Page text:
Indonesia volcano | International

Indonesia volcano eruption kills 14, damages 11 villages

A man brings his buffaloes for evacuation past houses covered with ash following an eruption of Mount Semeru, seen in the background, in Lumajang, East Java, Indonesia, on December 5, 2021.   | Photo Credit: AP

Rescuers in Indonesia raced to find survivors in villages blanketed by molten ash on Sunday after the eruption of Mount Semeru killed at least 14 persons and left dozens injured.

The eruption of the biggest mountain on the island of Java caught locals by surprise on Saturday, sending thousands fleeing and forcing hundreds of families into makeshift shelters.

At least 11 villages of Lumajang district in East Java were coated in volcanic ash, submerging houses and vehicles, smothering livestock and leaving at least 1,300 evacuees seeking shelter in mosques, schools and village halls.

“We did not know it was hot mud,” said Bunadi, a resident of Kampung Renteng, a village of about 3,000 people. “All of a sudden, the sky turned dark as rains and hot smoke came.”

Dramatic footage showed Semeru pumping a mushroom of ash into the sky that loomed over screaming residents of a nearby village as they fled.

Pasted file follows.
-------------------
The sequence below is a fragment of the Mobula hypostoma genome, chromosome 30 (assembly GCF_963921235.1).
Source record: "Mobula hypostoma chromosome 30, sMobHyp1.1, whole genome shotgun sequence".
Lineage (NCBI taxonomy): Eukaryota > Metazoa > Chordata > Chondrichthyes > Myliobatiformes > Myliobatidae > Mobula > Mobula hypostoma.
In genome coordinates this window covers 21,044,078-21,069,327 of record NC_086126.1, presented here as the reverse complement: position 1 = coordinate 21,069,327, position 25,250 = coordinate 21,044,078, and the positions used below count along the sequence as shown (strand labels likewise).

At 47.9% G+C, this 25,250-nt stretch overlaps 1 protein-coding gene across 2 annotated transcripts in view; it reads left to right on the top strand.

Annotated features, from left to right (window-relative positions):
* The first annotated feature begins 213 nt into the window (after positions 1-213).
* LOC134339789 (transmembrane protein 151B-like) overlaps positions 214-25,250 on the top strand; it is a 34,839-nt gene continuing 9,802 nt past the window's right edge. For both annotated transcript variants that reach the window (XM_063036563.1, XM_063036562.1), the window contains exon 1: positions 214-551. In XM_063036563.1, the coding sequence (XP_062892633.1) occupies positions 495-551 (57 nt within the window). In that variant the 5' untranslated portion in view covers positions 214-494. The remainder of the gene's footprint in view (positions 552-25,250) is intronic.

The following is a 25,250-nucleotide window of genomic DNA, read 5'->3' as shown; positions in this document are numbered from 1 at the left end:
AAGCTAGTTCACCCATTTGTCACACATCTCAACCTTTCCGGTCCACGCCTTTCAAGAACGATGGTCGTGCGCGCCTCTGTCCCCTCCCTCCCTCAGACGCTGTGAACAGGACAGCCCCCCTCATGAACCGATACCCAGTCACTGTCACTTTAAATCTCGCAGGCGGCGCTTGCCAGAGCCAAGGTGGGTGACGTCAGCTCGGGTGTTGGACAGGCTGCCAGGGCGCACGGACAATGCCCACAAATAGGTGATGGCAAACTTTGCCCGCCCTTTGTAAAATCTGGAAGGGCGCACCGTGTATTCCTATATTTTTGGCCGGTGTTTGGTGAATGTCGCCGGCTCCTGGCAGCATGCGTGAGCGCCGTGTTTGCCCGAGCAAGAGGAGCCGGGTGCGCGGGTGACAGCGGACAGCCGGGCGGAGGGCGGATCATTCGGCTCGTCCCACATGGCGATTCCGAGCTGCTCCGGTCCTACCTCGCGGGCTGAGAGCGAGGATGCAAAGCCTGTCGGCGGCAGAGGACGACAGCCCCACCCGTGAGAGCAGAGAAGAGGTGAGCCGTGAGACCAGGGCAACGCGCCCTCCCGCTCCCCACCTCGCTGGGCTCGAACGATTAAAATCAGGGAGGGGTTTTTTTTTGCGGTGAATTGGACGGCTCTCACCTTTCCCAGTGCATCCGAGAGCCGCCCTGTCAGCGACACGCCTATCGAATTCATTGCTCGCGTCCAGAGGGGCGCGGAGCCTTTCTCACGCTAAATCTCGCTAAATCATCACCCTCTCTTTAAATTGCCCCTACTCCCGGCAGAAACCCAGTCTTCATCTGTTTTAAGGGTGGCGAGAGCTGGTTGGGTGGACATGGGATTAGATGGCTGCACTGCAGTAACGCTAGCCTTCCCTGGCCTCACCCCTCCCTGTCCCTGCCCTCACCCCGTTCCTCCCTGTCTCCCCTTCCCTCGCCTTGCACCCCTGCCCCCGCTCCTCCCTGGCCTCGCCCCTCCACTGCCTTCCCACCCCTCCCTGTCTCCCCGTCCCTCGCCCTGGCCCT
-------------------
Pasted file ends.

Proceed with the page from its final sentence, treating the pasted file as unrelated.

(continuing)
At least 56 people, including two pregnant women, were injured in the eruption, health officials said, and most suffered serious burns.

President Joko Widodo on Sunday ordered a rapid emergency response to find victims after the scale of the disaster became clear, said state secretary Pratikno.

The country’s geological agency said rain is expected in the next three days that could further hinder rescue work.

There is also a risk of the rain causing ash sediment to form a new river of hot lava, the country’s top volcanologist Surono told the TV station.

Many people who sustained burns had mistaken the hot mud flow for floods so stayed in their villages, said Lumajang Public Order Agency spokesman Adi Hendro. “They did not have time to run away,” he said.

Lava mixed with debris and heavy rain destroyed at least one bridge in Lumajang, preventing rescuers from accessing the area.

Ash spewed by the volcano travelled up to four kilometres away, Indonesia’s geological agency reported, reaching as far as the Indian Ocean in the southern part of Java.

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Printable version | Jan 18, 2022 3:15:10 AM |

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